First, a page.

By Hannah Brockhaus
With the 6th anniversary of the start of the Syrian war as backdrop this week, Pope Francis met Thursday morning with the President of Lebanon, Michel Aoun.
Their discussion centered on the large number of Syrian refugees now in Lebanon and the efforts to find a solution to the conflict.
According to a March 16 statement by the Vatican, in the 20-minute meeting, the Pope and President Aoun discussed Syria “with special attention to international efforts to find a political solution to the conflict.”
The Pope expressed appreciation for the many Syrian refugees Lebanon has welcomed during the years of the Civil War. The two leaders also exchanged views on the greater regional context and other ongoing conflicts, particularly the situation for Christians in the Middle East.
Lebanon, officially known as the Lebanese Republic, is a sovereign state bordered by Syria to the north and east, and Israel to the south. Before President Aoun, 82, was elected on Oct. 31, 2016, the Lebanese parliament was under a 29-month deadlock to choose the next president.
During the audience, Pope Francis and Aoun both expressed satisfaction at the efforts of the various political parties to put an end to the long presidential vacancy.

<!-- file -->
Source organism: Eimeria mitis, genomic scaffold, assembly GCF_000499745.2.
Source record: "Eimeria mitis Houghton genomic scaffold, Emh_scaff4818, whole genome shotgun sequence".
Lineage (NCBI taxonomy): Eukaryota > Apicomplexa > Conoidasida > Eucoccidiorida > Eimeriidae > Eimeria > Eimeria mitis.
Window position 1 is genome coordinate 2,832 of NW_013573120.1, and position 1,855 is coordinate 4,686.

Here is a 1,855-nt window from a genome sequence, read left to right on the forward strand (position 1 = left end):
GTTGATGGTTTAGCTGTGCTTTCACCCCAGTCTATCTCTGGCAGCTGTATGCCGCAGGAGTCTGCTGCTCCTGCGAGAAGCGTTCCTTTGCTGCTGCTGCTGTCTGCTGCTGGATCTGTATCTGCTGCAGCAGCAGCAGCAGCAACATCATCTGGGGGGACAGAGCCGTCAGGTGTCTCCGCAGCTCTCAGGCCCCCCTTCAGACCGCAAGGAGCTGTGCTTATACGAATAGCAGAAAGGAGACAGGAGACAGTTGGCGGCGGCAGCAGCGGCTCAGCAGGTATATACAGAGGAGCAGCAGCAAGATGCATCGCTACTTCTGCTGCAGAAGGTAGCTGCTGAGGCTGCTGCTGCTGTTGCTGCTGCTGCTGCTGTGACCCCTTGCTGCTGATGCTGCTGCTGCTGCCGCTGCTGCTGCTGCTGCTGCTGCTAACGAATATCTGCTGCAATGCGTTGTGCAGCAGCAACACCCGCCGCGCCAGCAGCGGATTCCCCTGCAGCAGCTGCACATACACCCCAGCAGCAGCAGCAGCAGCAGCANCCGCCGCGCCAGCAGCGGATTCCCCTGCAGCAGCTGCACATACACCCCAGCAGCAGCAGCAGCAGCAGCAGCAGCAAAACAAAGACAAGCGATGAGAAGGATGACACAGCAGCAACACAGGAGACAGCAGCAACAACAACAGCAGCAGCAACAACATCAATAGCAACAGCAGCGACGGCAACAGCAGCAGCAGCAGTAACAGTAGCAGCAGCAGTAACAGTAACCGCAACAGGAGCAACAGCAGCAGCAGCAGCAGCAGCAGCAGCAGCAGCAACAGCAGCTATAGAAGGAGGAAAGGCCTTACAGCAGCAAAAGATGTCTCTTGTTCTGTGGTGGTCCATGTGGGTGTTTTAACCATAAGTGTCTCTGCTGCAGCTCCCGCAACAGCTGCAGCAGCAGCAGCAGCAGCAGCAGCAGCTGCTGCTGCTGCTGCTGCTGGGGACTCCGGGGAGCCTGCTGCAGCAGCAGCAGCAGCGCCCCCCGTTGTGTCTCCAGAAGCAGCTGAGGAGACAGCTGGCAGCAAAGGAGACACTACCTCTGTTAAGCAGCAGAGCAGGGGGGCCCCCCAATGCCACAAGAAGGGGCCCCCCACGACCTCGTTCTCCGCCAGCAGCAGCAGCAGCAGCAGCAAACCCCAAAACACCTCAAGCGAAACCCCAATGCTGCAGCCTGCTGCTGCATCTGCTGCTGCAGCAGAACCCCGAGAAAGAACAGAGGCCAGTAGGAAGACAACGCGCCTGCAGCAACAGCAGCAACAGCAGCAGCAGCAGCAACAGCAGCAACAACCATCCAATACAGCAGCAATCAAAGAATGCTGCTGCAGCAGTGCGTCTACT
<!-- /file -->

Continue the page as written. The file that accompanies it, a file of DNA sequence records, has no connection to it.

The encounter also “focused on the good bilateral relations between the Holy See and Lebanon, underlining the historic and institutional role of the Church in the life of the country,” the Vatican statement read.
The two emphasized, the statement continued, “the hope for an increasingly fruitful future collaboration between the members of diverse ethnic and religious communities in favor of the common good and the development of the nation.”
At the visit, President Aoun gifted the Pope a statue of the Infant Child of Prague with emblems of the Holy See and of Lebanon and Francis gave Aoun a bronze sculpture of olive branches as a sign of peace, as well as three books: Evangelii Gaudium in French, and Amoris Laetitia and Laudato Si in Arabic.
Since the start of the civil war on March 15, 2011, 400,000 people have died in the conflict between government forces and rebel groups, and over 11 million have been displaced from their homes, according to the U.S. Commission on International Religious Freedom (USCIRF).
Five million registered refugees have fled the country, at least 2.2 million of these residing in Lebanon and 1 million in Jordan. This has placed considerable strain on the countries, which previously had populations of just 4 million and 6 million, respectively.